Climate Tech

‘The cloud is not a cloud’: The carbon footprint of digital technologies is vast

The tech sector is still determining how to measure emissions, which may be larger than aviation.
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Francis Scialabba

5 min read

Hearing about greenhouse-gas emissions might evoke images of clouds billowing out of smokestacks or spurting from tailpipes, but the digital cloud has a role too.

Because many of the goods and services tech companies provide seem to exist only on our screens, it can be hard to connect them back to the environmental impacts of things like the hardware they run on and the data centers that store them.

“The modern factory really is the cloud,” Rory Brown, head of sustainability at UK-based startup Greenpixie, told Emerging Tech Brew. “And the cloud is not a cloud. It’s a series of massive concrete buildings connected by wires around the world, sometimes plugged directly into old power stations.”

Efforts to more accurately measure greenhouse-gas emissions from the infrastructure and devices that enable modern computing have found that they account for about 2%–4% of the global total—a bigger carbon footprint than the aviation sector.

And some researchers expect these tech emissions to increase further, as the global economy continues to digitize and advanced AI and machine learning demand more computational power. Computing power demands are now doubling approximately every two months, compared with every 24 months prior to 2012, according to researchers.

“Especially with so many companies rightly thinking that if you move as much online as possible, you’re minimizing your emissions,” Brown said. “It’s true, of course, but it doesn’t mean that it has no impact.”

Software startups like Greenpixie and Supercritical aim to help tech companies measure and reduce their digital carbon emissions, which aren’t covered as neatly by existing standards, according to execs from each firm.

“Because tech is pretty new, our sources of emissions are new,” Michelle You, CEO of Supercritical, told us. “We’re all figuring it out together.”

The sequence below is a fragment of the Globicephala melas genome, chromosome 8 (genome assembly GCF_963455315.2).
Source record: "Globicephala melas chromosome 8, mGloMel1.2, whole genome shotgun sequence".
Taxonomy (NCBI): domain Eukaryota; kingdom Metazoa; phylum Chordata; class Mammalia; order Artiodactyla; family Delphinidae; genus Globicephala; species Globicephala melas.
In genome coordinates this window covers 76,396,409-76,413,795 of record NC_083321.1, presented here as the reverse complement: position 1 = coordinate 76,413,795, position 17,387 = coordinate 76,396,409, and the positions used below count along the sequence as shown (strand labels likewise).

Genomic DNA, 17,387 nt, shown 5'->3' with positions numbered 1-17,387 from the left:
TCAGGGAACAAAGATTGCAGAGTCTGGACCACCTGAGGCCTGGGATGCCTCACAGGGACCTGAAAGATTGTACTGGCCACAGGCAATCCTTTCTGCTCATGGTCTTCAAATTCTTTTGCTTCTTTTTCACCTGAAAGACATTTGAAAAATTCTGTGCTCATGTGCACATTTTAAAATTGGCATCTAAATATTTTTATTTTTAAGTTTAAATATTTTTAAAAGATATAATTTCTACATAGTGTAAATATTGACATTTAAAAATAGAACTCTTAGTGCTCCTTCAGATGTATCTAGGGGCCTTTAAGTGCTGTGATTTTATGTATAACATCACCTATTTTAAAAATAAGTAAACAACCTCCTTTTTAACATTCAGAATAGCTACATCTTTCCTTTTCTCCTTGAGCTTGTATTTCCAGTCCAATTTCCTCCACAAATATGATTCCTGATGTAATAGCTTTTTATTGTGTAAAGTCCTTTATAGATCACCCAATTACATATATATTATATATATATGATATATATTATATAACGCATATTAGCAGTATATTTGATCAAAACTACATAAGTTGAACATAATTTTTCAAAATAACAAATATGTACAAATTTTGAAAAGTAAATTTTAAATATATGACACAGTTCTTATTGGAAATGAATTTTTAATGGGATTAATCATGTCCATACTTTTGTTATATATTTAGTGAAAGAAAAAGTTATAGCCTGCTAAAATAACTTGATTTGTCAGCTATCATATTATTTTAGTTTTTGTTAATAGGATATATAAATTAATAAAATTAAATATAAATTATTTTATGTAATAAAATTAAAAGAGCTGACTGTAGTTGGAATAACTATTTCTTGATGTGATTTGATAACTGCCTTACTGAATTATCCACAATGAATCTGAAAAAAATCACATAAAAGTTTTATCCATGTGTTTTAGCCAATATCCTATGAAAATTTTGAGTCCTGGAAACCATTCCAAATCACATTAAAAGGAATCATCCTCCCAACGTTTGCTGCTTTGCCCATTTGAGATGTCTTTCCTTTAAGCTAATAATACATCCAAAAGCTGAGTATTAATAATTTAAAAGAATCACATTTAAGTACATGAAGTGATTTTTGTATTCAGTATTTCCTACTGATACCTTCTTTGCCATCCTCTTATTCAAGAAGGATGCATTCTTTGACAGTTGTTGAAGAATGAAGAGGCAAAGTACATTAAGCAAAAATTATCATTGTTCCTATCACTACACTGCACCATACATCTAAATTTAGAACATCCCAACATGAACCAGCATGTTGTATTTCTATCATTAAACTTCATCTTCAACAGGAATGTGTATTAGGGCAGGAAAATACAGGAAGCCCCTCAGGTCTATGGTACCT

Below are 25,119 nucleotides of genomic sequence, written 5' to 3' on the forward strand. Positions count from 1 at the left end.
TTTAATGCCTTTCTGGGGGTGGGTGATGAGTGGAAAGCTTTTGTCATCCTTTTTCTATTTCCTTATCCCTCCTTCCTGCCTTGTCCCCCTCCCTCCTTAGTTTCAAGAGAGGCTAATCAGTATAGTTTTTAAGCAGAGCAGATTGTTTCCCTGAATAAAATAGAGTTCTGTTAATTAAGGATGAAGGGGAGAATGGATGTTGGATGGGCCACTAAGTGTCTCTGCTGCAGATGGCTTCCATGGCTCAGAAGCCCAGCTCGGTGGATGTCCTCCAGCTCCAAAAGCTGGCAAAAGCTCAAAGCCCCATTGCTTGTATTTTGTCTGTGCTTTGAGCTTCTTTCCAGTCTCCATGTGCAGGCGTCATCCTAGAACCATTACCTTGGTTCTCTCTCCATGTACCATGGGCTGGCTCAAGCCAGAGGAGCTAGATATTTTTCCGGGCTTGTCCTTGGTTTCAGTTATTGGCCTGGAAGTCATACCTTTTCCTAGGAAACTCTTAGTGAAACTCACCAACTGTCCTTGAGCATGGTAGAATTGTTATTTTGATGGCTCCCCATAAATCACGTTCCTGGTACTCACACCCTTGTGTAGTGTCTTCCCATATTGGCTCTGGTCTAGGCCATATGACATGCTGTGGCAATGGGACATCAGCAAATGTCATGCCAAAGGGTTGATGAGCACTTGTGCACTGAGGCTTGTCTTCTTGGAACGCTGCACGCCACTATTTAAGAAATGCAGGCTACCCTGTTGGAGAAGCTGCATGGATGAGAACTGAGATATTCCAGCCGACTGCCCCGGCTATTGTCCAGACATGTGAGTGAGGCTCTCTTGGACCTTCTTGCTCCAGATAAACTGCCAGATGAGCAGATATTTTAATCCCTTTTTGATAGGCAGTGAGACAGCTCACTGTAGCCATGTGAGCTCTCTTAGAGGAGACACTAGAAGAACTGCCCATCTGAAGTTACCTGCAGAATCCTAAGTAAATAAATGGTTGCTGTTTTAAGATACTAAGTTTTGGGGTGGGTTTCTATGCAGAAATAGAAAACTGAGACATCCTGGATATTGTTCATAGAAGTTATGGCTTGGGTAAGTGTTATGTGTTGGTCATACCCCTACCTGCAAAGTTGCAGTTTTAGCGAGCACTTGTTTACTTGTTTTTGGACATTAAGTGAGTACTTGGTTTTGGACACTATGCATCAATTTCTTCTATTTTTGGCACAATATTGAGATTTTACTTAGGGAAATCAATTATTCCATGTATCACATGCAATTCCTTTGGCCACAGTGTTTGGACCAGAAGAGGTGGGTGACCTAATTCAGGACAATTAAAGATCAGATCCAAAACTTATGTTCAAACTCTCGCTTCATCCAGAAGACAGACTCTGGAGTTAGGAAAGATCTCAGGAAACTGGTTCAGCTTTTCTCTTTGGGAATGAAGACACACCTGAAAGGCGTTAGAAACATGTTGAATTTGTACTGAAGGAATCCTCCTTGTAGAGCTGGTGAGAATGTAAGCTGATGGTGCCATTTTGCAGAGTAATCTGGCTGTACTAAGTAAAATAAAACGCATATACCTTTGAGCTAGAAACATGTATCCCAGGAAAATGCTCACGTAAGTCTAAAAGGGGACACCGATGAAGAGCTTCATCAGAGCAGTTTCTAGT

Not your mother’s scope 3

When the Greenhouse Gas Protocol—considered the gold standard for climate-impact reporting—was developed in the 1990s, it was with businesses in mind that were very different from today’s tech companies.

The framework breaks emissions down into three scopes. Scope 1 accounts for greenhouse-gas emissions that come directly from a company’s own operations, such as pollution from a manufacturing plant. Scope 2 encompasses the indirect emissions originating from the sources of electricity, heating, or cooling that a company buys.

Scope 3 emissions get more complicated, since they are produced as a result of an organization's operations, but are not controlled by the company. Scope 3 is often the largest source of emissions and can include everything from transporting goods to, nowadays, the footprint of data centers that power cloud computing.

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“It’s just frustrating to me that it’s considered just everything else, and in the Greenhouse Gas Protocol, you kind of measure what you want to measure there,” You said. “Whereas for a tech company, 90% is going to be in scope 3.”

Greenpixie’s platform focuses on only digital emissions, most of which come from cloud services, Brown said. Cloud computing is among the top five sources of scope 3 emissions for Supercritical’s customers, but the carbon footprint of employees working from home is actually the largest, You said. Along with the energy used to heat or cool employees’ homes, hardware like laptops and phones and online advertising are also significant contributors for tech companies.

Business travel, food and drinks, pension investments in fossil-fuel companies, and consultants typically make up the rest of scope 3, she said.

How to reduce

For many tech companies, shrinking their carbon footprints depends largely on their suppliers decarbonizing, You said.

Giant cloud service providers like Microsoft Azure, Amazon AWS, and Google Cloud—which together account for ~64% of the market, per Synergy Research Group—are adding tools to give customers more transparency about data-center emissions, but these measurements are still new and high-level, Brown and You said.

Plus, cloud providers are faced with reducing their own emissions even as their businesses grow.

Data centers accounted for about 1% of global electricity demand in 2020, but could make up as much as 15%–30% of demand in some countries by 2030, according to researchers.

The biggest cloud companies have long-term plans to run their data centers entirely on renewable energy. For example, Google, which aims to reach that goal by 2030, has been working with wind and solar companies early to deploy renewable energy at its data-center sites as well as signing on to power purchase agreements that help fund clean-energy projects.

Carbon-dioxide removal, something tech companies like Stripe, Shopify, and Microsoft have embraced, is an important part of the long-term strategy for the tech industry to reach net zero, You said. Supercritical also enables clients to purchase what it considers high-quality carbon-removal credits at a lower price by aggregating a mix of carbon-removal methods.

“I truly believe that the most impactful thing tech companies can do is to be early buyers of these expensive carbon-removal technologies to help them scale,” she said.

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